Sunday, March 27, 2011

Local Artists Talk About Painting Live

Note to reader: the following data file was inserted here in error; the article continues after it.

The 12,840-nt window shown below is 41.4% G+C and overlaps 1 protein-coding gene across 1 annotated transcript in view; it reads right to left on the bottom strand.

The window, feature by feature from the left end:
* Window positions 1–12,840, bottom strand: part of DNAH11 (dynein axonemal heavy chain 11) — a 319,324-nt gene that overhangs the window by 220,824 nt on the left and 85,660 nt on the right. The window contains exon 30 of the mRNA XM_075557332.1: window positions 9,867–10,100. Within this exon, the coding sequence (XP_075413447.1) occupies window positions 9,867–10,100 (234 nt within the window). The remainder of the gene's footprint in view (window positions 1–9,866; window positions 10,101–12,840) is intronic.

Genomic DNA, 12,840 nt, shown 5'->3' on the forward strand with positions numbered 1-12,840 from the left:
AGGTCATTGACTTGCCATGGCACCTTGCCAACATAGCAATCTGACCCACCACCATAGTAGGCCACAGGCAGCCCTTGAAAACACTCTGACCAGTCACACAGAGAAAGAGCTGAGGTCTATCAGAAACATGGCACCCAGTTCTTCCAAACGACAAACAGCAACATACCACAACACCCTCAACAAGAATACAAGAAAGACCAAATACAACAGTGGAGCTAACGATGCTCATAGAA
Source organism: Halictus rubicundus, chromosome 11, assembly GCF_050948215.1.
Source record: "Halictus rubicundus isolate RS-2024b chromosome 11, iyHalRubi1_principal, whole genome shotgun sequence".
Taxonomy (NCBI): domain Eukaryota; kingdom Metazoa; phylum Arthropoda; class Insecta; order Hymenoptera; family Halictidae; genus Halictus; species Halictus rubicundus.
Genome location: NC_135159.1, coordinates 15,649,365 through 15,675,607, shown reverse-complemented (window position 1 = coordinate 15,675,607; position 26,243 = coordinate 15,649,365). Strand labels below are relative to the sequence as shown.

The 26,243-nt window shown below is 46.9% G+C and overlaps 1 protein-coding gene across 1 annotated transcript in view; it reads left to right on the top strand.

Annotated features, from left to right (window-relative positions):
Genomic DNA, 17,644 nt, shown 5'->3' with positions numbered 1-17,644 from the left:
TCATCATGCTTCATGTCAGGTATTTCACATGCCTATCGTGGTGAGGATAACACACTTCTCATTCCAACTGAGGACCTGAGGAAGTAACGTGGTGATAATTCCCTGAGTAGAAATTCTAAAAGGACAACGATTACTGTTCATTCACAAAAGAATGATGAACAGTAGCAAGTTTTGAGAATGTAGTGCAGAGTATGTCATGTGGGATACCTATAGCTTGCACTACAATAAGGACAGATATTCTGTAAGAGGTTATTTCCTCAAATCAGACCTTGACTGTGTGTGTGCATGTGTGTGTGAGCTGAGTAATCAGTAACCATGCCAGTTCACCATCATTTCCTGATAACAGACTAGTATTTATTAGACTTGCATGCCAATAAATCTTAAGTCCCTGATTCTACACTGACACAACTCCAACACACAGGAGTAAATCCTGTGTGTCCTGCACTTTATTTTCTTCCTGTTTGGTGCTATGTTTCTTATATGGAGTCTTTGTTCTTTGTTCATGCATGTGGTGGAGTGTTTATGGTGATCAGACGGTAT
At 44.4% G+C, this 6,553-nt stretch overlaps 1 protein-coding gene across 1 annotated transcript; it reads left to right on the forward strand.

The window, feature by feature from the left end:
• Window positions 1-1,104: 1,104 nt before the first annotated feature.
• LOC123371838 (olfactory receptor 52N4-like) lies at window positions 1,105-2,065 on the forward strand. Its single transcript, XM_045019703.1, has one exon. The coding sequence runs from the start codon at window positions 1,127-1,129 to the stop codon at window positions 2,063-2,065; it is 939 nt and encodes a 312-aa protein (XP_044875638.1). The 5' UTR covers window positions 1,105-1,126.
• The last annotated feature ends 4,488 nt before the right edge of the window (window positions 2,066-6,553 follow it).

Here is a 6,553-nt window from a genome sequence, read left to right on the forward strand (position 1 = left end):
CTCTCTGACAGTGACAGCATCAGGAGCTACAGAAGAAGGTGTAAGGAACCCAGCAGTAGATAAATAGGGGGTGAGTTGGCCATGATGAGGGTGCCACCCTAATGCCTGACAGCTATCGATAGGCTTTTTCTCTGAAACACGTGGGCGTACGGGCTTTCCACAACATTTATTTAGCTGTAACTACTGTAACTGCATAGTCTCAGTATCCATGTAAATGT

DISCLAIMER: THIS BLOG ENTRY HAS A FUNKY LAYOUT BECAUSE FOR SOME REASON BLOGGER WOULD NOT RETAIN ANY OF MY SPACING. Last fall I was invited to do "live painting" at a Halloween event in Superior. Beforehand, I consulted with Jeredt Runions as regards any tips he might have for me. I was aware the Jeredt has performed live before, and he quickly coughed up a handful of suggestions for me to chew on. Last weekend, Jeredt was one of three local artists who did live painting as part of a fundraising event for the Pineapple Arts here in Duluth. The two easels to Jeredt's left were occupied by Jessica Turtle and Adam Swanson. After visiting (it was the night of the "Super Moon") I asked if they'd be willing to talk about the live painting experience. Ennyman: Do you notice a difference between being in a live setting and being in your studio? Describe that? Jessica Turtle: In the studio I have zero distractions, as well as, everything I could ever need within arms reach. As to where live painting is anything but. I typically rely on constant interaction with people - be it far more hip moving and head bobbing. Not to mention, my inability to remember to bring ALL the materials I might need to the show. It seems improvisational skills are necessary. As for the artistic results, both differ greatly. In studio I have time to consider, change, draw out, or paint over. Whereas, live painting is timed around the bands. There's a certain expectation with live action painting. The works must be complete by the end of the show. Also, there's a difference in the paintings' existence in my life. In studio, I am fortunate enough to spend time living with the works as they're completed. Live painting is more of an in-the-moment production and if I am lucky, they find a home before I can really see what I made. Regardless of their similarities or differences, however, both are valuable to me as an artist and music lover/supporter. All I need to do now is figure out how to persuade a band to play in my studio while I paint. Jeredt Runions: Live painting is more of a street art or graffiti method... Fast. Simple. And good color combos to grab the attention of anyone… Studio art is more of a self-timed pace and has more interesting aspects for me. Adam Swanson: Yes. Having people watching is fun and makes me think about the moves I make differently. It was nice to consider what I might look like to other people as I paint, and what the painting might look like as I move along. Of course, I could envision a number of steps and plans as the painting developed, but it was fun to wonder what other people thought of the process. Mostly, the difference came with the music and not having my normal studio setup. My usual iTunes playlist was replaced with awe inspiring live performances. I had a lot more space to walk around and view the painting in. The people stopping by the easel to say hello or comment on the piece were welcome interruptions. Ennyman: Was this your first time doing live painting with an audience? Do you have other events lined up? Jessica Turtle: No, I've painted live a handful of times both in Minneapolis and Duluth. Yes, I have two more live painting gig's coming up. One in Duluth and one in Minneapolis. Jeredt Runions: I do a lot of festivals and events in the midwest that really keep me busy and that is the most important thing for me and the fact that I get to have fun! Adam Swanson: I painted in front of an audience once before in Ithaca, NY for a fundraiser event. There was live music, but there were 60 different artists, over 1000 people in attendance and film crews trolling the crowds. I don't have any other live painting events lined up. Ennyman: What do you like most and least about the live painting experience? Jessica Turtle: I love being motivated by great music blasting in my ear. I love the energy you absorb from the band members and crowd, and how quickly I can produce images. Furthermore, I am constantly inspired by the interactions that happen with people who attend said shows. There really isn't much to "not" like about it. It's a great way to spend my Friday or Saturday nights. Jeredt Runions: Live painting is very stressful sometimes and troublesome to see nobody take your painting home sometimes but the award to finish a painting in under an hour or so and be stressed puts you in a new level of painting! Adam Swanson: I like the festive atmosphere. I enjoyed the live music and felt good working at Pineapple Arts (I love that place). I had a great time being a productive member of the audience (dare I say part of the performances?), along with Jeredt and Turtle and the musicians. There is nothing I didn't like about the live painting experience I had at Pineapple. Next weekend, I will be joining Jeredt and other artists in a live event called the Clyde-O-Scope at Clyde Iron Works. Check it out. CLICK ON PHOTOS TO ENLARGE

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